World Series preview: Can favored Astros hold off upset-minded Braves?

Bob Levey / Getty Images Sport / Getty

And then there were two.

The Houston Astros looked the part of a champion en route to an ALCS victory over the Boston Red Sox, while the Atlanta Braves earned their spot in the Fall Classic by upsetting the mighty Los Angeles Dodgers in the NLCS.

Can Atlanta pull off yet another upset this postseason and earn its first World Series victory since 1995, or will Houston win its second title in five years?

No. 2 Astros (-145) vs. No. 3 Braves (+125)

TEAM RECORD HOME AWAY H2H RUN DIFF
Houston Astros 95-67 51-30 44-37 0-0 +205
Atlanta Braves 88-73 42-38 46-35 0-0 +134

At a glance, it's easy to see why the Astros are the clear favorites. They reached the World Series in three of the past five seasons, boasted a better record and win differential during the regular season, and have outscored teams by 2.1 runs on average this postseason, tripling the scoring margin of the opposing Braves (plus-0.70).

Atlanta's path has been more impressive on paper, vexing the Milwaukee Brewers' trio of Cy Young-worthy arms before slaying the 106-win Dodgers in a series that wasn't close until the very end. But the Astros look like the best team in baseball after outscoring the Red Sox by a combined 20 runs over the final three games of the ALCS.

The key to that series - and to Houston's title hopes - was contact. Astros hitters led MLB in strikeout rate (19.4%) and whiff rate (21%) during the regular season and had the highest contact rate in the zone (85.3%), which was on full display against Boston. Houston struck out just 43 times across the six games and owned single-digit strikeout totals at the plate in five of them.

The last four World Series winners have ranked in the top five in strikeout rate during the regular season, while 85 of the 116 teams to win the Fall Classic were better than league average in that department. Simply put: if you want to win it all, you can't come up empty at the plate.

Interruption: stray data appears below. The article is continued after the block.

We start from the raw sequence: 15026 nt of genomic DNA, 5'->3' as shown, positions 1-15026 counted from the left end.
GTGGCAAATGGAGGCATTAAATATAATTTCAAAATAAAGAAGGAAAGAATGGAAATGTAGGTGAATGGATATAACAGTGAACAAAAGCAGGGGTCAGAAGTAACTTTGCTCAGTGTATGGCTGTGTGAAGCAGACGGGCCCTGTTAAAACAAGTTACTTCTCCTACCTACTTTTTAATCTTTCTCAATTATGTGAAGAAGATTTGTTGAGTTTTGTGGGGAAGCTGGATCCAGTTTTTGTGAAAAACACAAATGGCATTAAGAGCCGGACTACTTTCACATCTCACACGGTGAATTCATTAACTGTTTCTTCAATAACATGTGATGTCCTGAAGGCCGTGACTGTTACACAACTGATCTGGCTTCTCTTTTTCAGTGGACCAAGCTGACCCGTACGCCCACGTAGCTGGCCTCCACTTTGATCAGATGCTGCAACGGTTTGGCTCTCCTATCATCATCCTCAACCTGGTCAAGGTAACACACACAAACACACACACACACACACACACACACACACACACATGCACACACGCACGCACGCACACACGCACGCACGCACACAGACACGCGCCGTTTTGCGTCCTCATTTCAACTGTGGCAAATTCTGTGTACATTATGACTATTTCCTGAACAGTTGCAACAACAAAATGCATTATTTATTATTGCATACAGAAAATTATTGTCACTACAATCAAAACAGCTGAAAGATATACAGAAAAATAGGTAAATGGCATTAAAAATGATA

That hasn't been the approach for the Braves, who entered the postseason with the third-highest swing rate (49.6%) and sixth-highest whiff rate (27.1%) in the majors. We've seen more of the same recently. Atlanta struck out 68 times through six games in the NLCS, but it scored 14 of its 28 runs via the long ball after plating six of 12 on homers in the NLDS.

Can the Braves sustain that against this Astros staff, which allowed the eighth-fewest home runs per nine innings (1.16) during the regular season? Even without ace Lance McCullers (who will miss his second straight series with a forearm injury), Houston held a surging Red Sox lineup to a combined three runs over its final three games thanks to gems from young starters Framber Valdez and Luis Garcia.

That's arguably more impressive than what the Braves did against a talented-but-weakened Dodgers lineup, which simply never looked the same after losing MVP candidate Max Muncy ahead of the postseason. This is also a brutal matchup for Atlanta's playoff rotation, which features just one starter with a strikeout rate of 25% or higher (Charlie Morton). We've said it before and we'll say it again: if you can't strike out the Astros, you can't beat them.

Relievers have been the story of this postseason, and that's also the case for these two clubs, which have each had roughly half of their playoff innings come from the bullpen. The Braves' relievers have been electric this postseason, but they'll have their hands full with this relentless Houston lineup, which scored 26 of its 36 runs in the ALCS in the sixth inning or later.

None of this is to say Atlanta can't win its third straight series as an underdog, especially if someone like Eddie Rosario pops off like he did over the last week. But we've seen players like that flame out just as fast as they heated up. Look no further than Red Sox slugger Enrique Hernandez, who carried Boston to the ALCS behind a historic run at the plate before hitting .154 in the final three games of that series.

Save for another Rosario-like run, it's hard to find the advantage that points to Atlanta winning a seven-game series. Speaking of which, should the series go the distance, Game 7 will be at Minute Maid Park, where Houston boasted the fifth-best home record (51-30) during the regular season and is 4-1 this postseason. Love 'em or hate 'em, all signs point to another World Series title for the Astros.

C Jackson Cowart is a sports betting writer at theScore. You can follow him on Twitter (@CJacksonCowart) or email him at cjackson.cowart@thescore.com.

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World Series preview: Can favored Astros hold off upset-minded Braves?
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